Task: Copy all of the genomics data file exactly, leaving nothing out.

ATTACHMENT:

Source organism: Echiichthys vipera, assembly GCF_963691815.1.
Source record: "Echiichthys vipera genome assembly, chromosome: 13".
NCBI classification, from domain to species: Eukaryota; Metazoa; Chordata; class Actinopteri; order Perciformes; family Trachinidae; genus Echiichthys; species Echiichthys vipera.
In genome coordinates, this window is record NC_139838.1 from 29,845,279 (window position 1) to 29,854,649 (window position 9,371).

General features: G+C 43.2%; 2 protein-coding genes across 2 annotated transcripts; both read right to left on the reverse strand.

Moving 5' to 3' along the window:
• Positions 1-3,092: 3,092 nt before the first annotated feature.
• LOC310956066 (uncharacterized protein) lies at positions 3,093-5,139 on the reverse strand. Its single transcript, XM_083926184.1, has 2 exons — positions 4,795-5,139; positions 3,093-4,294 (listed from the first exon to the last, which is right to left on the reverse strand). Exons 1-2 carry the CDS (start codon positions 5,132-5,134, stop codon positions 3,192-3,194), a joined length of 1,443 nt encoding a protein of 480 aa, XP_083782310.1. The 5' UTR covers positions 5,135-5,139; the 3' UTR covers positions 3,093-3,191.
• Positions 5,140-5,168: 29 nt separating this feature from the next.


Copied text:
Source organism: Echiichthys vipera, assembly GCF_963691815.1.
Source record: "Echiichthys vipera genome assembly, chromosome: 13".
NCBI classification, from domain to species: Eukaryota; Metazoa; Chordata; class Actinopteri; order Perciformes; family Trachinidae; genus Echiichthys; species Echiichthys vipera.
In genome coordinates, this window is record NC_139838.1 from 29,845,279 (window position 1) to 29,854,649 (window position 9,371).

General features: G+C 43.2%; 2 protein-coding genes across 2 annotated transcripts; both read right to left on the reverse strand.

Moving 5' to 3' along the window:
• Positions 1-3,092: 3,092 nt before the first annotated feature.
• LOC310956066 (uncharacterized protein) lies at positions 3,093-5,139 on the reverse strand. Its single transcript, XM_083926184.1, has 2 exons — positions 4,795-5,139; positions 3,093-4,294 (listed from the first exon to the last, which is right to left on the reverse strand). Exons 1-2 carry the CDS (start codon positions 5,132-5,134, stop codon positions 3,192-3,194), a joined length of 1,443 nt encoding a protein of 480 aa, XP_083782310.1. The 5' UTR covers positions 5,135-5,139; the 3' UTR covers positions 3,093-3,191.
• Positions 5,140-5,168: 29 nt separating this feature from the next.